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Interview with Helga van Oeveren – Customer Service – Rotterdam Office

Customer Service – Always on top of the latest news
Interview with Helga van OeverenCustomer Service – Rotterdam Office

Always on top of the latest news

‘Whether it is a storm, a traffic jam, strikes or Brexit, every day is a challenging puzzle,’ says Helga van Oeveren. A conversation about the fast-paced life of logistics.

The quay of the port of Rotterdam seems to be deserted. A single pilot boat defies the crested waves, probably to help out a cargo ship. An iron fence hangs loosely on its hinges, its squeaky sound barely hearable. Samskip’s head office stands tall above the surface of the quay while the storm is wrapping its big, windy arms around the building. ‘Today is a good example of how the Customer Services department needs to pull every string to get the ordered cargo to its destinations on time,’ says Helga van Oeveren (52), who has been working at Samskip for two years.

What are the consequences for your department when a storm of this size hits the shore?
‘Some of the ports are closed, some vessels are delayed. And of course, there are vessels that have already arrived, but cannot unload their cargo because the containers would be swinging in their chains if you would try to get them on shore. So, most of the cargo will be late due to the bad weather conditions. This means that the whole journey needs to be reorganised to get the container to its final destination. We need to contact our customer, the rail terminals, inland barges and truck drivers to reschedule the load.’

Luckily storms like these do not hit the shores too often…
‘In our department, ‘a storm’ can be anything. Whether it is the weather, like today, or a sudden strike in a port. The latter means that you need to recalculate the shipping fees and inform the customers. Most of our customers are very understanding, because ‘storms’, in any way or form, sometimes just occur. It helps when I can make it very clear to them that we will always deliver the goods as soon as possible and when I keep them informed about the steps we make.’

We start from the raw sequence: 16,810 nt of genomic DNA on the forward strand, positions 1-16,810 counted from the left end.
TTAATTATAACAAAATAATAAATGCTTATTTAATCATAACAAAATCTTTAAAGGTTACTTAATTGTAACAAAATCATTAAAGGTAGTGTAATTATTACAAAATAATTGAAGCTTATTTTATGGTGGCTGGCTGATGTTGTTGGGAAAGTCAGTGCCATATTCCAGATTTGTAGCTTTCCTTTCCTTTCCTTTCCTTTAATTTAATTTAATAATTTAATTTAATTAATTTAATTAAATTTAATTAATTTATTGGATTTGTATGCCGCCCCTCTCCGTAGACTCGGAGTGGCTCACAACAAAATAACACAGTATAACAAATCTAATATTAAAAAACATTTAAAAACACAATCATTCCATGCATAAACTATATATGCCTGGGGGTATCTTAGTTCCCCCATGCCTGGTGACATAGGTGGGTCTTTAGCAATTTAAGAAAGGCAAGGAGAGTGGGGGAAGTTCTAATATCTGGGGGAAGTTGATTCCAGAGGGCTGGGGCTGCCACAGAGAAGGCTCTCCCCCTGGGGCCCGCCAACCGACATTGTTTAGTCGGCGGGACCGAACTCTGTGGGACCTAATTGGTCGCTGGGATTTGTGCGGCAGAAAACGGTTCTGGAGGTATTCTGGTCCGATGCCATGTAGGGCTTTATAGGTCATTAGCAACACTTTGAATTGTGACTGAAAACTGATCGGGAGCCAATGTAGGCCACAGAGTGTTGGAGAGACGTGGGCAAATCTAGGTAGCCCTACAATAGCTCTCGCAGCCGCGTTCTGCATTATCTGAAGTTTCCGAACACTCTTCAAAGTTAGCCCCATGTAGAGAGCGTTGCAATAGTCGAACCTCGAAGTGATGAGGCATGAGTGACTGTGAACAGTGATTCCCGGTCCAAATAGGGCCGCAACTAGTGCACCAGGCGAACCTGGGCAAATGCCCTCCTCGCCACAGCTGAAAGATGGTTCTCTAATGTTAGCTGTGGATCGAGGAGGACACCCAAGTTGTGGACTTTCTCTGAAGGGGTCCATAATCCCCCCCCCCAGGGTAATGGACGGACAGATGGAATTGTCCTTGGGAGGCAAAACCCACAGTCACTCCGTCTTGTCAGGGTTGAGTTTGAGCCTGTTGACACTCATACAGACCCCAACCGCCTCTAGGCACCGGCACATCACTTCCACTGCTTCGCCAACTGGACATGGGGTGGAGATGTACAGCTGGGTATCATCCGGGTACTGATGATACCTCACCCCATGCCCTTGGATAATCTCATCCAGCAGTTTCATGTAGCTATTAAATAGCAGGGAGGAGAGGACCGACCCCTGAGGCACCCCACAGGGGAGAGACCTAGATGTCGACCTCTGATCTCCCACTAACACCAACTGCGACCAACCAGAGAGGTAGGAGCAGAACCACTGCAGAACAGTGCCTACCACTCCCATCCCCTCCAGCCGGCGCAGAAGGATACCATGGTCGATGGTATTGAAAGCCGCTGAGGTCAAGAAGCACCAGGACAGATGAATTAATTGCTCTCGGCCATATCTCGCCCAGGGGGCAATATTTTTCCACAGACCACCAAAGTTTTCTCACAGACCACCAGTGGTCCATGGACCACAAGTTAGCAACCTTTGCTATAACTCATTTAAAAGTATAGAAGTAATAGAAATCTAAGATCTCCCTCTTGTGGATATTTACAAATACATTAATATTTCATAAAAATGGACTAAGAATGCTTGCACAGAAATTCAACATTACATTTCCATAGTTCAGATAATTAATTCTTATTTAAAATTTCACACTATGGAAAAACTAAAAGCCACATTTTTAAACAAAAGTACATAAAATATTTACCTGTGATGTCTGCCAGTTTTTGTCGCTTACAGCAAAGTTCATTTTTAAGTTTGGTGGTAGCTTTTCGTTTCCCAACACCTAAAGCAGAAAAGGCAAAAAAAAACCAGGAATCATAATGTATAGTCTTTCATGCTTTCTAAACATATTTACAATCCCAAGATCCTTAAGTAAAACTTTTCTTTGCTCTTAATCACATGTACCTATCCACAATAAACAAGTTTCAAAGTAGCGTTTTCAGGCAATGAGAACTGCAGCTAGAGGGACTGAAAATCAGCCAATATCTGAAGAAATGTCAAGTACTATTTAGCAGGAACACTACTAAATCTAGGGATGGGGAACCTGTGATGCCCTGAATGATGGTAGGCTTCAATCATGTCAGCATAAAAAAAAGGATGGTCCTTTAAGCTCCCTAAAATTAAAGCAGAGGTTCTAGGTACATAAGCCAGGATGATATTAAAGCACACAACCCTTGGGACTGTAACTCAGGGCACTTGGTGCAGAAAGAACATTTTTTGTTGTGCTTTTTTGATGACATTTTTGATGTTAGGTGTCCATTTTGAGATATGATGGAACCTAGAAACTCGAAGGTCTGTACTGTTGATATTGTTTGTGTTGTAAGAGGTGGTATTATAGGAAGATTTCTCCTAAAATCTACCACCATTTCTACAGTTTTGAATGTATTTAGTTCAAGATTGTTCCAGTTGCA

What kind of customers or cargo are you responsible for?
‘I am on the UK and Ireland trades. This can be anything from shipping clothes, waste, food or machinery. Most of the shipments are to or from Germany, Belgium, France, Austria, or the Netherlands, of course.’

You must be on top of the news, then. What does a potential Brexit mean for your job?
‘We are preparing for a Brexit just like our customers are. A lot needs to be organised, but no one knows for sure what kind of changes it will bring. We have all just been trained on how to handle customs matters. A training like that is a very proactive approach to circumstances that might or might not be changing. Samskip is very much on top of these things, which I like because it gives us all the extra information we need.’

Challenging indeed. You’ve worked here for two years now. Have you always been in logistics?
‘No, I got my nursing degree on the job. Then after twelve years, I changed the course of my career by working at a company which made promotional gifts. Later on, I opened a similar business for myself. So, I have never been in logistics, but I did ship 20.000 promotional gifts every year. So, I was not completely new to the business. During my whole career, one thing that has always been essential to me was taking care of other people’s needs. And that is very important if you want to succeed in this job. You need to think fast, be flexible and understand exactly what your customer needs.’

You’ve had some very different jobs. Where do you see yourself working in a few years from now?
‘I still feel the urge to develop myself even further. I believe I am good at keeping customers happy, and when they are not, I can make them happy again. So at some point, I see myself in a sales role at Samskip. I would love that. It is a great company. But for now, I am going back to my office because the storm is still hitting our shores today and a lot needs to be done to get the cargo in place on time.’